DIY Mini Quadcopter with 3D-Printed Frame and Custom Firmware

DIY Mini Quadcopter

I wanted to try my hand at a true “DIY” project, designing and building my own micro quadcotper frame and writing my own firmware in C++.  In this post I will describe the frame and build; in my next post I will talk about the firmware.

Excluding stuff I had lying around the shop, (heat-shrink tubing, EC-3 connectors, velcro, cable ties, etc.) the cost came to just under $170:

Here’s the frame, fresh out of my LulzBot Mini printer:

Before adding any components, I inserted a velcro tie to keep the battery in place:

Here’s the amazing RMRC BLHeli 4-in-1 ESC with motors and EC-3 battery connector soldered on:

Here’s the BLHeli mounted on the frame.  I should’ve used the thinner (4.5mm) standoffs on top and bottom to avoid damaging the circuit!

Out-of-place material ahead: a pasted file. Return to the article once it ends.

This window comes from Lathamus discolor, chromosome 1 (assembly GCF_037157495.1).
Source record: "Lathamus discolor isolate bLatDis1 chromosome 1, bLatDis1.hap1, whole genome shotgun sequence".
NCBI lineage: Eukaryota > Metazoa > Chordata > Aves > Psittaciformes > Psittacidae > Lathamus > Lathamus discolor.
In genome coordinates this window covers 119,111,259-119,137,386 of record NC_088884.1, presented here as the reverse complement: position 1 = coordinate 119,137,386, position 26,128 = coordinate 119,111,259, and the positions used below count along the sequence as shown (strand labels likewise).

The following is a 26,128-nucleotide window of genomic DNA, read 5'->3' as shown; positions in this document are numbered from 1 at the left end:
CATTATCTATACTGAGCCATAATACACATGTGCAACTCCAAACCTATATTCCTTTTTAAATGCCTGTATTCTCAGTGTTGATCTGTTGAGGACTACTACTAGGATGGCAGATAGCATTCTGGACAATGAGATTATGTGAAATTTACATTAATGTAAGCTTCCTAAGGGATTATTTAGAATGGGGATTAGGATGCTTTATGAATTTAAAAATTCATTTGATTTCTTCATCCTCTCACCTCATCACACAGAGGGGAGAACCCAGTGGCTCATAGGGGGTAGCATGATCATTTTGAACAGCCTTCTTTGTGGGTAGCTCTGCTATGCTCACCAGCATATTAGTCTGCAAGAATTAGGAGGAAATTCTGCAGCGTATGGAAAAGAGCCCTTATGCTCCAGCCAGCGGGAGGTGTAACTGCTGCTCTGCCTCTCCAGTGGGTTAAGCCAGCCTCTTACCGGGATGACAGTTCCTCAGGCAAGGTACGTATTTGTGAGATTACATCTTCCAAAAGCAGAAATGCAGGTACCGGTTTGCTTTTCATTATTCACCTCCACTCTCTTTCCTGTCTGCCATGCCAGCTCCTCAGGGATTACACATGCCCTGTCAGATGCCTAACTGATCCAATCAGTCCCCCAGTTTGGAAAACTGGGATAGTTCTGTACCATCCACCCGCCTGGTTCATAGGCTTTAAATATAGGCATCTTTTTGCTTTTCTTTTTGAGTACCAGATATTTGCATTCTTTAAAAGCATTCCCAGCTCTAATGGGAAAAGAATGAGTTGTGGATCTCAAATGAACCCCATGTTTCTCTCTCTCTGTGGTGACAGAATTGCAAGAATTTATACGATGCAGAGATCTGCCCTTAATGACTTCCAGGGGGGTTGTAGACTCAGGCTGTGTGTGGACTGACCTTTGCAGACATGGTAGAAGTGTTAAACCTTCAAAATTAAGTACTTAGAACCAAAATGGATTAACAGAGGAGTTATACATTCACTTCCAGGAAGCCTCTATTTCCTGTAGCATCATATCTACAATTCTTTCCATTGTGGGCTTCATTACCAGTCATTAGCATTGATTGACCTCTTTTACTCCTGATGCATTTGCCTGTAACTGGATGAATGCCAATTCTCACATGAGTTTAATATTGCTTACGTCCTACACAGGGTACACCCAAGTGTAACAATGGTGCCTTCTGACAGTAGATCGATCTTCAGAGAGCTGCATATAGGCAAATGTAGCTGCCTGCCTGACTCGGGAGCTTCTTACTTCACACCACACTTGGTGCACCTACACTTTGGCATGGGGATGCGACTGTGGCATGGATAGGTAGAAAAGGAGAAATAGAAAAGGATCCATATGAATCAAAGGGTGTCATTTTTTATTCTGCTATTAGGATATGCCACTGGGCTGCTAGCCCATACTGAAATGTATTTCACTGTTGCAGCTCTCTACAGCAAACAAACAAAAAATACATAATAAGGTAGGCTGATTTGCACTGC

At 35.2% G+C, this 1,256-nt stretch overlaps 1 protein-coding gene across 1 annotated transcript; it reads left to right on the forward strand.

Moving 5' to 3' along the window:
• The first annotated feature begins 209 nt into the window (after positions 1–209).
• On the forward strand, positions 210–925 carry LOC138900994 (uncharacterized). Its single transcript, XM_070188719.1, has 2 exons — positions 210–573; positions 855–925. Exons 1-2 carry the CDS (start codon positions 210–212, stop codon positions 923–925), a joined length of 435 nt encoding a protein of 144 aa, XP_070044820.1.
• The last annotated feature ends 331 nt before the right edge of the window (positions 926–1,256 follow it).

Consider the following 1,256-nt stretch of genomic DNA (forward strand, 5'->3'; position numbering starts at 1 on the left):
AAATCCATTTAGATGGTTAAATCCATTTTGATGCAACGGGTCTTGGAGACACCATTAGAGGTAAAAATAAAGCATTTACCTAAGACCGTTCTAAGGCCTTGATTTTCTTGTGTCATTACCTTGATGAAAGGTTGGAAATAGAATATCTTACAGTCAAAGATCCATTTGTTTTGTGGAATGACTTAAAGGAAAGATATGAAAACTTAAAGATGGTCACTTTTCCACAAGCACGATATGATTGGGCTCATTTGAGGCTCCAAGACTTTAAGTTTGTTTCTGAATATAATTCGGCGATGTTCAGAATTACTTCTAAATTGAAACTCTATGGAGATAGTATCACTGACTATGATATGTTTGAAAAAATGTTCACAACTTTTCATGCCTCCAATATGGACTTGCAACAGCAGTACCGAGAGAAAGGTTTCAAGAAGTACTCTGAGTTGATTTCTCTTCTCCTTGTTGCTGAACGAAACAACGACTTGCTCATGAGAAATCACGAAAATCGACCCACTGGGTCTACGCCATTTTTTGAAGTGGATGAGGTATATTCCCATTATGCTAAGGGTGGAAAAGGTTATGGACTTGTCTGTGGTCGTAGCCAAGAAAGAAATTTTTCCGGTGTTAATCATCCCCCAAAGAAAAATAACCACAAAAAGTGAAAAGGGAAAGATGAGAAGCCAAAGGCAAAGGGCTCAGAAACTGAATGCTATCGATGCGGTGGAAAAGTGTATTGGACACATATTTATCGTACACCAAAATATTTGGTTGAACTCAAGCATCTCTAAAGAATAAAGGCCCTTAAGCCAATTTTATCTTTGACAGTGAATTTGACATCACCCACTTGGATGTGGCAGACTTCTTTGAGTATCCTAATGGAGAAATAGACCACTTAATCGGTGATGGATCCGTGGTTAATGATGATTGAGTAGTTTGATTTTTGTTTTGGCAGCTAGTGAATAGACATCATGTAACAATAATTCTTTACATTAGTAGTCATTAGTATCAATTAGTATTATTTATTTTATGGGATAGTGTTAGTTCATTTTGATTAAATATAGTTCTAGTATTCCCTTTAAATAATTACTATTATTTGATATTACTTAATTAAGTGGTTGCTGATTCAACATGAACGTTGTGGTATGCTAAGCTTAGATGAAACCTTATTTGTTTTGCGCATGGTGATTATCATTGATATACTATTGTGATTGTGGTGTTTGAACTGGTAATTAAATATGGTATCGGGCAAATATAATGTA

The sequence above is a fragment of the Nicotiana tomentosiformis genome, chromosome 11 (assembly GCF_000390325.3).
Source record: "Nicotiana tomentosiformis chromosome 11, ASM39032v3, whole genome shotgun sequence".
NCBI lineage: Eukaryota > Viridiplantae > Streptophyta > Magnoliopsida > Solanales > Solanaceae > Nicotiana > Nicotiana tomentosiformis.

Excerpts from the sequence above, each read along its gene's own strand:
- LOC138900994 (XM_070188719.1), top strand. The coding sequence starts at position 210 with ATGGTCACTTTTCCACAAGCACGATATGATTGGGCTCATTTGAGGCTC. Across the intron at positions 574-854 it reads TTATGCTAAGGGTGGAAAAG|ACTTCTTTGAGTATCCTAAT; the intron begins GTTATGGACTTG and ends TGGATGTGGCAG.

Next it was time to make a custom jumper for the tiny 3V FrSky-compatible CPPM receiver, which is not 5V tolerant.  I un-soldered the 3V Spektrum header from the Flip32 and jury-rigged a little three-pin jumper connection:

Here’s the super-tiny FrSky-compatible receiver from Curtis “Beef” Fissel (of Beef’s Brushed Board fame). This photo shows the receiver after I soldered on a three-pin header, solder-bridged the bind pads, connected it to the Flip32, powered the Flip32 through the USB port bound the receiver to my Taranis, and un-soldered the bridge:

You can see the completed project at the top of this post.  Although I could have used Baseflight or Cleanflight to configure the board, I used my own C++ firmware, adapted mostly from Baseflight.  Having never configured such a tiny vehicle before, I struggled for a while with the PID settings.  Eventually I just divided all the default values by two, and that worked fine, giving me the smooth flight shown in the video.

In a follow-up post I’ll discuss the C++ firmware that’s flying the ‘copter.

For more detail: DIY Mini Quadcopter with 3D-Printed Frame and Custom Firmware

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